Poet disowned by her father after finding love

Elizabeth Barrett Browning

Elizabeth Barrett Browning - Credit: SUBMITTED

Ian Handford, chairman of Torbay Civic Society, gives us the who and how each of Torbay’s Blue Plaques was chosen. This week: Elizabeth Barrett Browning

The original blue plaque unveiled in 1988 on the Hotel Regina's west sea-facing wall on Victoria Parade over three decades had badly deteriorated and members of the public were contacting us which ultimately saw the society getting it refurbished.

It was only the second of three plaques we ever returned to in 40 years as once established, plaques become the responsibility of the sponsor as is always explained when fitting.

This one at the Regina was affixed to a hotel previously used as the Bath House in 1827 until 1857 becoming Victoria House and then Sea Lawn House before today the Hotel Regina.

Sponsored by the late Mr Tom Cropper and his wife Gladys, Torbay Council agreed to provide the pamphlet which were courtesy of Denis Walton with Frank Cawson being editor.

Being a very early plaque, sadly no original correspondence survives and we can only presume the plaque was unveiled done by the then Mayor of Torbay and Torbay Civic Society chairman Ena Hocking.

Poet Elizabeth Barrett was one of 12 children of a wealthy family. Sadly, her life was marred by four tragedies until eventually at age 39 having married 33-year-old poet Robert Browning, she found happiness.

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The first two tragedies came in her teens when at just 15 a serious riding accident saw a burst blood vessel restricting her for life and yet within 12 months she also lost her beloved mother, bringing grief that ensured she did not leave her home in Wimpole Street, London, for six months.

In 1839, Elizabeth moved the family to Torquay so she could convalesce at No 3 Beacon Terrace, although within weeks moved to No.1 The Terrace - the Bath House, long before many of its neighbouring houses were added to make it a hotel.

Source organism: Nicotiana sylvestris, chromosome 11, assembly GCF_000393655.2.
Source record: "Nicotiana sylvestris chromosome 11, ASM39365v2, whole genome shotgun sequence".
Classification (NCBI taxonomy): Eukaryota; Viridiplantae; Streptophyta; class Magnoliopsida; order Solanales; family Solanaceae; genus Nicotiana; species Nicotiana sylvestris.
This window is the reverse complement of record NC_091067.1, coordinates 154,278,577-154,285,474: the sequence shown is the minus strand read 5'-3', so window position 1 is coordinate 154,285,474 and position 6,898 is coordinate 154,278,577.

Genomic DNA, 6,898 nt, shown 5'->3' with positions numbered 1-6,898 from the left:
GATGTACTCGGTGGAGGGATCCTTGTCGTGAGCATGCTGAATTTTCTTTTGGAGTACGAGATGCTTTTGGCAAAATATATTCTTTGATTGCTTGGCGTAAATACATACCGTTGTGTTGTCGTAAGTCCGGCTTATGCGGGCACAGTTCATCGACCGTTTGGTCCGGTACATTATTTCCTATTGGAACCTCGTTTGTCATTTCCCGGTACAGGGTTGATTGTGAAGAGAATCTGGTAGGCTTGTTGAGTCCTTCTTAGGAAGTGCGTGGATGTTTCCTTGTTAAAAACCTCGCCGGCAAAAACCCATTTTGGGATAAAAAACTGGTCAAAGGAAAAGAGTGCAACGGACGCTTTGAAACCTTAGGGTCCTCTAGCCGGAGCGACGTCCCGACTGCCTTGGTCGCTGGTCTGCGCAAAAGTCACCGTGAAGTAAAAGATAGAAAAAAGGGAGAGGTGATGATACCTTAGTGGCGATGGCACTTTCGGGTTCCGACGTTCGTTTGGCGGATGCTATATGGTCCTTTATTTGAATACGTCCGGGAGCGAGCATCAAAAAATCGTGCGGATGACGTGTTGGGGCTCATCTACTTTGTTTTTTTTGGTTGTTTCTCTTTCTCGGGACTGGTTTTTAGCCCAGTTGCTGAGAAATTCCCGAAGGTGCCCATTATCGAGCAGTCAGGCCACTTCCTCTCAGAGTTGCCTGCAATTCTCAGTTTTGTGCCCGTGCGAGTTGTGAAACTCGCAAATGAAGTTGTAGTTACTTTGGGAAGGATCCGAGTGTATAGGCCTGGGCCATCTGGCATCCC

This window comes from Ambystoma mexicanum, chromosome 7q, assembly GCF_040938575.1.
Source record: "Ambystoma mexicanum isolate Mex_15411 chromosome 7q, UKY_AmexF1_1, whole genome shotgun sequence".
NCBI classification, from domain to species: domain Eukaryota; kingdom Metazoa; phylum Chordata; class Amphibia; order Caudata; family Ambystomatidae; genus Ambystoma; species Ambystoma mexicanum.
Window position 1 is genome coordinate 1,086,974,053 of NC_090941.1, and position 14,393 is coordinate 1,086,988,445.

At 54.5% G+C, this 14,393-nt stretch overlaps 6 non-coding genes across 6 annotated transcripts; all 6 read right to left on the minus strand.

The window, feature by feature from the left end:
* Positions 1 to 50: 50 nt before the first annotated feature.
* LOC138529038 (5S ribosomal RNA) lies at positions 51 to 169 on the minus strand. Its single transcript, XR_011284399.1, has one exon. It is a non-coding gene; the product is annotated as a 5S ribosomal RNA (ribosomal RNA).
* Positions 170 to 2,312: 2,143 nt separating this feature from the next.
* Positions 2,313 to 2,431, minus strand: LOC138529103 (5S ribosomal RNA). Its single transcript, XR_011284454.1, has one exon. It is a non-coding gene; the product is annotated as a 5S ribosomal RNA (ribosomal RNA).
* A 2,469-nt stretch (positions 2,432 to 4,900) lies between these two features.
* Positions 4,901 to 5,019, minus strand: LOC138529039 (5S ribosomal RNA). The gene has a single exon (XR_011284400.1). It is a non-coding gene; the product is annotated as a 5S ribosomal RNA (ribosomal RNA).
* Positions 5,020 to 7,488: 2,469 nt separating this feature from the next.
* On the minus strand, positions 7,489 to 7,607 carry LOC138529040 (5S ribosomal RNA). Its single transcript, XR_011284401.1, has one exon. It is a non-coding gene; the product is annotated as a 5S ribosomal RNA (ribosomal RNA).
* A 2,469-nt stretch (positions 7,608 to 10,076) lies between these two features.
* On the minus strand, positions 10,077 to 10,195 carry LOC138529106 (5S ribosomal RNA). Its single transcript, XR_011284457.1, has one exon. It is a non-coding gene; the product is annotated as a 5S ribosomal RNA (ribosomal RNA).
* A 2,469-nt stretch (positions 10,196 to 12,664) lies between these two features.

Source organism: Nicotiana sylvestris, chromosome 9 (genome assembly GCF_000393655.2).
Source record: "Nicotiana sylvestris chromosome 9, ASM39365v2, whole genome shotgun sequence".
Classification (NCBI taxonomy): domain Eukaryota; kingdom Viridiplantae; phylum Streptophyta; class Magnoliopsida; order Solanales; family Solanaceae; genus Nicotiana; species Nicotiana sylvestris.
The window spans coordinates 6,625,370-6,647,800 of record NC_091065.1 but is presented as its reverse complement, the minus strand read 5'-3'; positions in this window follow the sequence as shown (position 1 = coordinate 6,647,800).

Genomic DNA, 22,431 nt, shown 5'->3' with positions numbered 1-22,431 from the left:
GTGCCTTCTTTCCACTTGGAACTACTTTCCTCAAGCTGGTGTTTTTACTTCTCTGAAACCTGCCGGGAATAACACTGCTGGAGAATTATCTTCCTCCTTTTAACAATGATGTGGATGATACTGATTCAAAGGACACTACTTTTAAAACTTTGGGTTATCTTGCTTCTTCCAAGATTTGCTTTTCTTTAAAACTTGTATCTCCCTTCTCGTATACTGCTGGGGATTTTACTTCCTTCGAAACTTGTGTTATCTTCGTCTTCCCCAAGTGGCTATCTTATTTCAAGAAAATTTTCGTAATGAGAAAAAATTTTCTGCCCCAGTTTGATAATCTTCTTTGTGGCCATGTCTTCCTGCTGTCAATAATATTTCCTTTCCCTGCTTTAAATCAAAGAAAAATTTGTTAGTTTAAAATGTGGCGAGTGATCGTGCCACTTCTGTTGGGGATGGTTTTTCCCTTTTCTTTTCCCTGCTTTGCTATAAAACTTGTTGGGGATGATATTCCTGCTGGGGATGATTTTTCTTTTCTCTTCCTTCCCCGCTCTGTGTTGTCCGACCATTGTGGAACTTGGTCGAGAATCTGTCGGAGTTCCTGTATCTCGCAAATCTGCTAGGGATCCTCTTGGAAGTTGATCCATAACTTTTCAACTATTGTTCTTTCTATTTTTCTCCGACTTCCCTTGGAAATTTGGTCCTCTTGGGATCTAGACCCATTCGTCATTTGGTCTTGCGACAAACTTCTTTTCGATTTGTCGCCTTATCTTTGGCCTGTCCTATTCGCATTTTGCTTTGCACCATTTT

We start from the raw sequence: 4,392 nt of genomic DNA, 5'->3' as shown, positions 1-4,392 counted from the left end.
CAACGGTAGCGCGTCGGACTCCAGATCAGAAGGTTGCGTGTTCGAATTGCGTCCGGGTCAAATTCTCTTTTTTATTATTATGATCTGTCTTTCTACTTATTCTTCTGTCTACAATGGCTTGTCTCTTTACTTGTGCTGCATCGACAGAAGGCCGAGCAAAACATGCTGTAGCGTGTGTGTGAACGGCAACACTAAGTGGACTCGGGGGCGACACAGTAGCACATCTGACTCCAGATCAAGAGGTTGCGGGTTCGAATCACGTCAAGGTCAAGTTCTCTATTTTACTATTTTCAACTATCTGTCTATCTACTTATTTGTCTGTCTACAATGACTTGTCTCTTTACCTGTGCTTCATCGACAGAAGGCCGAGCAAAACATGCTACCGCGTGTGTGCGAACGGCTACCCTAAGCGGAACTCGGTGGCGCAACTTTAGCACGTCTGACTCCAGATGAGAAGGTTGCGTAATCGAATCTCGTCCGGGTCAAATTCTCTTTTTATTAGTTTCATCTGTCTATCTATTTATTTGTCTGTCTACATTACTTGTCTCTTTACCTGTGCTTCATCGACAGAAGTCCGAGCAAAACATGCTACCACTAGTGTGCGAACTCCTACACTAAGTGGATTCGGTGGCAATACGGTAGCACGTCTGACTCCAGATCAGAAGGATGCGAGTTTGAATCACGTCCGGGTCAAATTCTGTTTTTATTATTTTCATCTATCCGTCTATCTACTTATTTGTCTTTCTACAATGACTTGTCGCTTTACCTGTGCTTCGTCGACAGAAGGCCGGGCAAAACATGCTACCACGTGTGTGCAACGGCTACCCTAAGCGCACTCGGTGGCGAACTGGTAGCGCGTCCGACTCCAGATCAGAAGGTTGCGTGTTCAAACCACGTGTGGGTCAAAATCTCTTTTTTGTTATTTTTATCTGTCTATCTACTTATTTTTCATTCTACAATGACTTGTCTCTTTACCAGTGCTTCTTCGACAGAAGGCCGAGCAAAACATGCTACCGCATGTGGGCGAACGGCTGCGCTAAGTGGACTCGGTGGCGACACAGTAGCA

The third tragedy came when losing her favourite brother Edward in July, 1840, who had gone sailing with three friends in Torbay aboard the La Belle Sauvage and did not return.

The whole Barrett family spent three days at the quayside awaiting news but that did not come for three weeks when Edward's body was found on Thatcher Rock off Meadfoot beach. Today, he lies buried in Torre churchyard.

A distraught Elizabeth entombed herself in her room for weeks before taking the family back to London in sheer despair.

In time and after much correspondence with an unknown poet Robert Browning, eventually happiness dawned.

But then the final tragedy, her father - who had ruled all his children with 'a rod of iron', believing they should remain children and never marry - disowned her and refused to speak ever again.

But Elizabeth eloped and having secretly married in London, moved to Italy.

Her father never spoke to her again and, worse still, even refused to correspond.

With her beloved dog Flush and husband Robert, she moved to Florence and later was blessed with a son Robert Wiedeman Barrett-Browning.

She travelled widely and survived for 16 glorious years before dying peacefully while held in her husband's arms.

All letters written to her father were lost for over 100 years until discovered in a secret drawer of his bureau in a large sealed envelope.

The bureau was sold at auction to a buyer who luckily discovered the drawer and its unopened bundle containing Elizabeth's letters. All were bordered heavily by black-mourning wax at each edge.

Fortunately, the buyer realised the significance and value of the letters to history and passed them to a museum and the rest, as they say, is history.

The restored, repainted plaque to Elizabeth Barrett Browning was replaced at Hotel Regina in Victoria Parade on the corner of Beacon Terrace in 2014, exactly opposite the quay to which she would never return, having died in her beloved Florence, Italy, on June 29, 1861.

The original pamphlet produced by Torbay Council entitled Elizabeth Barrett Browning is still available by sending two second class stamps plus a stamped addressed envelope to Torbay Civic Society, 4 Palace Avenue, Paignton TQ3 3HA